Originally Posted on Oct 07, 2015
Are you curious to know about the people behind the beers you buy? Or perhaps you want to know what inspires brewers to brew and beer bloggers to blog? Our “Q&A” posts are a light hearted way of getting to know people working in, and connected to the beer and alcohol industry.
Today’s post features The Norfolk Brewhouse. The Norfolk Brewhouse is owned and run by Rachel and David Holliday. The brewery is based in a previously redundant, old barn on the family farm in North Norfolk. Inspired by the wildlife around them, they make the most of what is around them. Chalk filtered water comes from the brewery’s own well and they use Norfolk’s finest malting barley, with the brewing grains being fed back to the cows.
Who are you/what do you do? I am David Holliday, co-founder and brewer at The Norfolk Brewhouse, a farm based brewery in North Norfolk, which I run with my wife Rachel.
Being a brewer may sound romantic – and yes it is pretty cool, but you also have to be multi skilled as the job tries to catch you out all the time, so I have had to learn to be a plumber, electrician, handy-man, chemist and cleaner.
We brew 5 regular ales and two lagers.
How did you get into this line of work? My working background has always been in the pub and leisure industry, but on the marketing side – and involved a lot of time spent in and around beers, and indeed visiting breweries, which is where my interest was sparked seeing the array of different beers available and the great community spirit within the brewing world – it became something which I wanted to be part of. So I went to learn how to brew, doing a couple of courses and learning hands on with brewery mates.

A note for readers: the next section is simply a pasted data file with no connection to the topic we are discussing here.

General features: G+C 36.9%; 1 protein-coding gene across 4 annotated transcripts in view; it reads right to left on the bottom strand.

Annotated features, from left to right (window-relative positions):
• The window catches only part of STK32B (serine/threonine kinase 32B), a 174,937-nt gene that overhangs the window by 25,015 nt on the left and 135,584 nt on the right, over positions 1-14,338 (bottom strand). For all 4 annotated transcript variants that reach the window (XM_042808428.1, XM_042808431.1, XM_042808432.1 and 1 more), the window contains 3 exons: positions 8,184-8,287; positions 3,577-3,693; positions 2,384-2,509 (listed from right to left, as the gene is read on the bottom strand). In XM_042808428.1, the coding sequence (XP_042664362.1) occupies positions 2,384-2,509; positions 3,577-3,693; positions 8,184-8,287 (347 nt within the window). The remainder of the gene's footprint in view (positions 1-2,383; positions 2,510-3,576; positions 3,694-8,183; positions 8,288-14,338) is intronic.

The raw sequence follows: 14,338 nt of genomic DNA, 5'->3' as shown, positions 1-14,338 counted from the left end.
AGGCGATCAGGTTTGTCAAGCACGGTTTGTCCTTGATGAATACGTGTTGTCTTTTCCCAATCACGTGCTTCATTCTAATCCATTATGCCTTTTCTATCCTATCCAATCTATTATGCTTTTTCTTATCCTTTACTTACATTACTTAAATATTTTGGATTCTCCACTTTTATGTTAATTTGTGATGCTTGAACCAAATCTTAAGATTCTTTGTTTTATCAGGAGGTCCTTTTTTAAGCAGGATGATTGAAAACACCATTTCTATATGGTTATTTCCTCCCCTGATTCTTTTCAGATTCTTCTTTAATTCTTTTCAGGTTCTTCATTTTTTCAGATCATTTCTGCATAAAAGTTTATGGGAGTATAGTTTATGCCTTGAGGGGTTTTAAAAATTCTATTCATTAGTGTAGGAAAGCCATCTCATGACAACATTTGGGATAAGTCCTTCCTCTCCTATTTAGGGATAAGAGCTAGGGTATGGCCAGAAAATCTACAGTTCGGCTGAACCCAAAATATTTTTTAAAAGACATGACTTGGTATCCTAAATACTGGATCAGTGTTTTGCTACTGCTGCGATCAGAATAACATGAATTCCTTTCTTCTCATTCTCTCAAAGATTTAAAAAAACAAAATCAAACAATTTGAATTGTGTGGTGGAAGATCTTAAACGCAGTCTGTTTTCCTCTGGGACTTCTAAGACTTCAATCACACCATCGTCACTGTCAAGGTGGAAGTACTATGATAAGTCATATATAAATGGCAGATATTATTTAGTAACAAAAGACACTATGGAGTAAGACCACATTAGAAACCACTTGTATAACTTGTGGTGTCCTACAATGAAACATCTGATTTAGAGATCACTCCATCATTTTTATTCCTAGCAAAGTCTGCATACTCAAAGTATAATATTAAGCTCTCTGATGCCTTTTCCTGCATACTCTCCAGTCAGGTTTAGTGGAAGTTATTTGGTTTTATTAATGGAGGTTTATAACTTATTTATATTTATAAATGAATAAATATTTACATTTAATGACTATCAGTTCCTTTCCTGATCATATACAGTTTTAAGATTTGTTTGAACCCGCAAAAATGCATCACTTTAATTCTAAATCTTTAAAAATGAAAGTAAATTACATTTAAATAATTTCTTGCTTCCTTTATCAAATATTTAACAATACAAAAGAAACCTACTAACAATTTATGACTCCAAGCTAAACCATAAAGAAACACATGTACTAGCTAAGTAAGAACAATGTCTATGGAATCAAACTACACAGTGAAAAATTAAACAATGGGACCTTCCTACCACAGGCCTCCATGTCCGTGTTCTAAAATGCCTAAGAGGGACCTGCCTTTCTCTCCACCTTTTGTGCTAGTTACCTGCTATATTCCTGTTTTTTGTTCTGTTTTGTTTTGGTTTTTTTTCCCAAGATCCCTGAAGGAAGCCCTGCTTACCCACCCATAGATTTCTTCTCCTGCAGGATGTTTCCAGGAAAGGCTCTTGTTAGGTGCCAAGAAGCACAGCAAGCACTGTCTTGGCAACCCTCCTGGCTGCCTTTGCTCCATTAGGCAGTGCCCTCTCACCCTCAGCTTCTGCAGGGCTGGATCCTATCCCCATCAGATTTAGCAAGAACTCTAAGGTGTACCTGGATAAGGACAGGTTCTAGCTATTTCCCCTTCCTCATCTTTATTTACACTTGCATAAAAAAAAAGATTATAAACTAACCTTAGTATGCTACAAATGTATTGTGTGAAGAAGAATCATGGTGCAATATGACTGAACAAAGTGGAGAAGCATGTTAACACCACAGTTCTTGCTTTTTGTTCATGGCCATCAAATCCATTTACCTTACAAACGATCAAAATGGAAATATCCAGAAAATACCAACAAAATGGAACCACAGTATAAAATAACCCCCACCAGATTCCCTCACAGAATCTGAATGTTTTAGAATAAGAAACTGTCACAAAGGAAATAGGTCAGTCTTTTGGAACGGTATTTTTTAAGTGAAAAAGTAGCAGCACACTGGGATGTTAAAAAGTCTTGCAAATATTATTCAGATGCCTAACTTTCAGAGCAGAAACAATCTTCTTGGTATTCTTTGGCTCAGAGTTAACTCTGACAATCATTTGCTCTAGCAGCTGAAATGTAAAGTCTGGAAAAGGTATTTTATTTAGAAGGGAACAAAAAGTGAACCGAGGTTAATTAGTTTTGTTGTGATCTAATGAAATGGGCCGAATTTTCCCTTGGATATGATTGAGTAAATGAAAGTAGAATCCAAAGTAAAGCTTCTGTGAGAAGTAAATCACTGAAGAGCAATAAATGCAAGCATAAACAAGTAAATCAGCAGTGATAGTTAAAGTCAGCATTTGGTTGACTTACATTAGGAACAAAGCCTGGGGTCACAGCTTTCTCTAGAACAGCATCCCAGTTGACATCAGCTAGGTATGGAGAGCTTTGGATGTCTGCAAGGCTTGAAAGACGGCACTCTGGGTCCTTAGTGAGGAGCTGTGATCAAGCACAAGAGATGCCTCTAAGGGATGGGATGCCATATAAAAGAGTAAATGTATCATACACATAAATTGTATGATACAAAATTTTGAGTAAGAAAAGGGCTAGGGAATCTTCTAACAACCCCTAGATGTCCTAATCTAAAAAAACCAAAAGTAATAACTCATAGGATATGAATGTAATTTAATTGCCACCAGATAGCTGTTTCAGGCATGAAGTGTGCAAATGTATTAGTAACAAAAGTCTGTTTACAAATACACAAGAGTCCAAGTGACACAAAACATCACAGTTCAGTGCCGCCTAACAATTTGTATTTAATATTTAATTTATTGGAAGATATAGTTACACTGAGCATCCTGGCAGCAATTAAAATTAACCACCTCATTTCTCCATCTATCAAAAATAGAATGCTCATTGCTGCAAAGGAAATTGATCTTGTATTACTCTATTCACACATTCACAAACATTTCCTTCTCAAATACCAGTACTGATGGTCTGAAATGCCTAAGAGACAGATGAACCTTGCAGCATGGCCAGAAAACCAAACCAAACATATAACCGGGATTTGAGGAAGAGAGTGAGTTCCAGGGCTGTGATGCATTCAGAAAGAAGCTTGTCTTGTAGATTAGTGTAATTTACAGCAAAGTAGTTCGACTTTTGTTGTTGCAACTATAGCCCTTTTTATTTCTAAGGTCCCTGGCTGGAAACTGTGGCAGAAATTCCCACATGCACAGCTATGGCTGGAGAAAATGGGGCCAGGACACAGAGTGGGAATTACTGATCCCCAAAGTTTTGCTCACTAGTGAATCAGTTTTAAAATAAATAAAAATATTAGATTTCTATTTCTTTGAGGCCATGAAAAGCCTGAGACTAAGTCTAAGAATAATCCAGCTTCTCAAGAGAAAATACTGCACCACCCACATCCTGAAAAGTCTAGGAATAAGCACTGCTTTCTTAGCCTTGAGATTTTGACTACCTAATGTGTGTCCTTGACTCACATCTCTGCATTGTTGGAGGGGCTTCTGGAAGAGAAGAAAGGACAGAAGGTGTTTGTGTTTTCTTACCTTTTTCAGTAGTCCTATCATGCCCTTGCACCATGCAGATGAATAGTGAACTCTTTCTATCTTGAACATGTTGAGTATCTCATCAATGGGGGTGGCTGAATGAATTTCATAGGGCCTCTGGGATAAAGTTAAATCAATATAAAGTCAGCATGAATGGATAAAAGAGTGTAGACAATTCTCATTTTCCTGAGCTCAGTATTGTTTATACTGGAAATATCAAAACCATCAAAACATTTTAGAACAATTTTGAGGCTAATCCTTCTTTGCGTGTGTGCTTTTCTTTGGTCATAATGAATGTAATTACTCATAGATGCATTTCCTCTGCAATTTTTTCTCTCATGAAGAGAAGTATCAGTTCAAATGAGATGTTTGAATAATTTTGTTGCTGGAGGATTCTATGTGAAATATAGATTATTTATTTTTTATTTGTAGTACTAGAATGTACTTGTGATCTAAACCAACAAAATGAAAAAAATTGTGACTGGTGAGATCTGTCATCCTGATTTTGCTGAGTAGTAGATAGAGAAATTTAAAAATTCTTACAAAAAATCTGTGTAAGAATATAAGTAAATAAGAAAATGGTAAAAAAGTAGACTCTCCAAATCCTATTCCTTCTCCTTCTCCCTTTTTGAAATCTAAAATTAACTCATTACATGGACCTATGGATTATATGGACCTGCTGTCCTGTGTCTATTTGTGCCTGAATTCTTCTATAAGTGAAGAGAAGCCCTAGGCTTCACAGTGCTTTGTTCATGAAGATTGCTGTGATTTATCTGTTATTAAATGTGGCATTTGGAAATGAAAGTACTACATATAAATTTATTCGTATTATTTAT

What is your favourite beer, wine or spirit? Well, beer wise it would be unfair to single any out as I like so many – and often the mood or occasion will determine which one you like. Clearly our own Moon Gazer ales are favourites but equally I’m fond of beers by the likes of St Austell, Thornbridge, Fyne Ales ( they’re Jarl in particular) , Durham Brewery, Eden Brewery nothing overly hopped but just nice, complex flavours and very quaffable.
Wine wise it has to be a nice Chablis, while spirit wise a quality gin always grabs my attention such as Hendricks.
What do you think makes a great beer? Malt and hops obviously – but the passion which goes into crafting it – a beer has to balance out so many things, the balance between the malt and the hops, bitterness and smoothness, aroma and conditioning. But simply, a beer has to do two things – grab your attention with its taste and bring pleasure to those that drink it. If it does those two things then it’s a great beer in my eyes.
What was your first drink and where were you when you had it? Well apart from the ubiquitous sherry at a great aunts or grandmas when a wee lad my first drink as an ‘adult’ was a Courage Best which I found so bitter at the time I instantly went to lager tops! Hey, forgive me it was an 80s thing. Thankfully, I soon discovered the light and found a love for real ale.
What drink can you no longer face having had one too many? That’s easy – tequila – well we have all done it haven’t we? Just too many slammers in one session and that last bite of lemon and salt tips you over the edge. My last taste was in The Magpie pub, in Norwich, probably 20 years ago and not a drop has touched my lips since. Don’t think it ever will.
What is your favourite style of beer? Pale ales and golden ales tend to be the ones I will plump for. But contrary to my first experience of Courage Best I do now tend to like a good bit of bitterness. Mind you too much hop – like on the big IPAs at the moment isn’t really to my taste – but I do love brewing them as they make it interesting.